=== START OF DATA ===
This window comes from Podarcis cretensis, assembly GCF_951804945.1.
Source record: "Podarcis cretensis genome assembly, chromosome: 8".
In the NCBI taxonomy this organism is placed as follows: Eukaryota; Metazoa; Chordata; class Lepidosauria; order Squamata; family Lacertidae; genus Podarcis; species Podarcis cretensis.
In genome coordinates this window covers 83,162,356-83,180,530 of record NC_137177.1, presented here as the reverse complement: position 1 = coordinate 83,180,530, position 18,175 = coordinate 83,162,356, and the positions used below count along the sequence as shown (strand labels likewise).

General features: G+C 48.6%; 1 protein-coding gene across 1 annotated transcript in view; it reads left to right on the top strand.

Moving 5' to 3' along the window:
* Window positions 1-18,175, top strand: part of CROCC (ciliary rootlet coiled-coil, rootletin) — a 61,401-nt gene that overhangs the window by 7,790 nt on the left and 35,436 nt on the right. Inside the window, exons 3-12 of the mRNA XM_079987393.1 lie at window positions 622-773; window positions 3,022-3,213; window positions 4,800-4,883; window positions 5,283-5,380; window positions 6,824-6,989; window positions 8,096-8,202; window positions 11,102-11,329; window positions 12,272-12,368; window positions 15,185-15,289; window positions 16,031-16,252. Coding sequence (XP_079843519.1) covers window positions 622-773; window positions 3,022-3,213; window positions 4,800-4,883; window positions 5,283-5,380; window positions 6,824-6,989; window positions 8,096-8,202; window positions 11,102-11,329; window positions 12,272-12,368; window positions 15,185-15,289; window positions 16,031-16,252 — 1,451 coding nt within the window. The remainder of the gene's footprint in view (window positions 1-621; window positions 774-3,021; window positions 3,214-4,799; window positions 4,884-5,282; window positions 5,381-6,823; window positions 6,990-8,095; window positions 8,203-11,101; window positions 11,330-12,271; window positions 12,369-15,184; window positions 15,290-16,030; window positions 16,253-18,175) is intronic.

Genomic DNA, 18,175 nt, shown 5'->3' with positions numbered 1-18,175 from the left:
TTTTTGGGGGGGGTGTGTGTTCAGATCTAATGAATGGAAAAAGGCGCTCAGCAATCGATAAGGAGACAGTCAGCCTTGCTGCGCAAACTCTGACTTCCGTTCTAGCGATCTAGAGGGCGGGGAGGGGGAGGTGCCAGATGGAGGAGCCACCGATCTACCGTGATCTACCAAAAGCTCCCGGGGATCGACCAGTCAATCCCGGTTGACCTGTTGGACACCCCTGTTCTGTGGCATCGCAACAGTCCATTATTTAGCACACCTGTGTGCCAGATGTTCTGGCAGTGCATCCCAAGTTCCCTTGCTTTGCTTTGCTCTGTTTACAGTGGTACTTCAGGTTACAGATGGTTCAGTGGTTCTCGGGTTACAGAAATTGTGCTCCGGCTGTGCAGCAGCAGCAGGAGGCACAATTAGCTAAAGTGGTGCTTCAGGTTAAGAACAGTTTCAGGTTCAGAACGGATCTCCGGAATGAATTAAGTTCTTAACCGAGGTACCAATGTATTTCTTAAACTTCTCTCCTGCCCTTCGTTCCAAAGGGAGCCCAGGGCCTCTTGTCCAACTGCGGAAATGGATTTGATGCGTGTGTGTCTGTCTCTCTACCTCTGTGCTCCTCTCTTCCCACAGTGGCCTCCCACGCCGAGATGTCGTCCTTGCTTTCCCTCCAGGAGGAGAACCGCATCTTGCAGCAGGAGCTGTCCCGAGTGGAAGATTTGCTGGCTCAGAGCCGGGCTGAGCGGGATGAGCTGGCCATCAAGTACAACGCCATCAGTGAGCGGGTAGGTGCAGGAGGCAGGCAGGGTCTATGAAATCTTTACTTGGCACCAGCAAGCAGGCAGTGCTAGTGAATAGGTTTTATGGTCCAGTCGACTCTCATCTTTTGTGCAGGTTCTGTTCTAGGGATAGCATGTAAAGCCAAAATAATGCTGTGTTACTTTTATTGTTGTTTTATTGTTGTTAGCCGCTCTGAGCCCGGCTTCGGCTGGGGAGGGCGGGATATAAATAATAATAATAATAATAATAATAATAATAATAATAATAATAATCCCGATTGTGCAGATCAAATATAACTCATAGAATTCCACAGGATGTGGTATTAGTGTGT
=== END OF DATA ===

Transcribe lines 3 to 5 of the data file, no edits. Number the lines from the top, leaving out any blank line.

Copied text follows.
In the NCBI taxonomy this organism is placed as follows: Eukaryota; Metazoa; Chordata; class Lepidosauria; order Squamata; family Lacertidae; genus Podarcis; species Podarcis cretensis.
In genome coordinates this window covers 83,162,356-83,180,530 of record NC_137177.1, presented here as the reverse complement: position 1 = coordinate 83,180,530, position 18,175 = coordinate 83,162,356, and the positions used below count along the sequence as shown (strand labels likewise).

General features: G+C 48.6%; 1 protein-coding gene across 1 annotated transcript in view; it reads left to right on the top strand.